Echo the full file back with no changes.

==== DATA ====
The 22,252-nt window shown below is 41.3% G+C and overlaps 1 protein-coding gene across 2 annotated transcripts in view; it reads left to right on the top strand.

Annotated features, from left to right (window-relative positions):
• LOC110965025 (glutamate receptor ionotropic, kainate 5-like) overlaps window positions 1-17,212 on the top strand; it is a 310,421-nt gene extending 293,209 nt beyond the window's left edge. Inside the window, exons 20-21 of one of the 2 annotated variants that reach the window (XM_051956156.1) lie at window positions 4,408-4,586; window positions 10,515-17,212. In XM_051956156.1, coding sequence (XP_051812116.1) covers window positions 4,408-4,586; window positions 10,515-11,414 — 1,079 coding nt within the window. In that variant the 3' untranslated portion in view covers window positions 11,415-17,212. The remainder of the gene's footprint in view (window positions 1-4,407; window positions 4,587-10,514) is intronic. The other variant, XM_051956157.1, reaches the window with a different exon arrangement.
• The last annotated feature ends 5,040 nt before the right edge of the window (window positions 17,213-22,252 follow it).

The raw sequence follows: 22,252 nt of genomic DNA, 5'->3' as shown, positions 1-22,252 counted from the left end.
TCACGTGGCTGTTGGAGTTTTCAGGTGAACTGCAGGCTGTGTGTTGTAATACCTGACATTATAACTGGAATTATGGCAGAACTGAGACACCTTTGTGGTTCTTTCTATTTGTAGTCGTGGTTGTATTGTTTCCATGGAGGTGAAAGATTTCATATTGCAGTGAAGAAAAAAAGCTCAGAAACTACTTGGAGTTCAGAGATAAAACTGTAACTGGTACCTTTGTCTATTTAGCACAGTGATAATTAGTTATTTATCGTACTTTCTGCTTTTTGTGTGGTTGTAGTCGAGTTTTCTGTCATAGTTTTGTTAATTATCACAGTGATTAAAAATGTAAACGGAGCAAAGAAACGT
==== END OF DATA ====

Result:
The 22,252-nt window shown below is 41.3% G+C and overlaps 1 protein-coding gene across 2 annotated transcripts in view; it reads left to right on the top strand.

Annotated features, from left to right (window-relative positions):
• LOC110965025 (glutamate receptor ionotropic, kainate 5-like) overlaps window positions 1-17,212 on the top strand; it is a 310,421-nt gene extending 293,209 nt beyond the window's left edge. Inside the window, exons 20-21 of one of the 2 annotated variants that reach the window (XM_051956156.1) lie at window positions 4,408-4,586; window positions 10,515-17,212. In XM_051956156.1, coding sequence (XP_051812116.1) covers window positions 4,408-4,586; window positions 10,515-11,414 — 1,079 coding nt within the window. In that variant the 3' untranslated portion in view covers window positions 11,415-17,212. The remainder of the gene's footprint in view (window positions 1-4,407; window positions 4,587-10,514) is intronic. The other variant, XM_051956157.1, reaches the window with a different exon arrangement.
• The last annotated feature ends 5,040 nt before the right edge of the window (window positions 17,213-22,252 follow it).

The raw sequence follows: 22,252 nt of genomic DNA, 5'->3' as shown, positions 1-22,252 counted from the left end.
TCACGTGGCTGTTGGAGTTTTCAGGTGAACTGCAGGCTGTGTGTTGTAATACCTGACATTATAACTGGAATTATGGCAGAACTGAGACACCTTTGTGGTTCTTTCTATTTGTAGTCGTGGTTGTATTGTTTCCATGGAGGTGAAAGATTTCATATTGCAGTGAAGAAAAAAAGCTCAGAAACTACTTGGAGTTCAGAGATAAAACTGTAACTGGTACCTTTGTCTATTTAGCACAGTGATAATTAGTTATTTATCGTACTTTCTGCTTTTTGTGTGGTTGTAGTCGAGTTTTCTGTCATAGTTTTGTTAATTATCACAGTGATTAAAAATGTAAACGGAGCAAAGAAACGT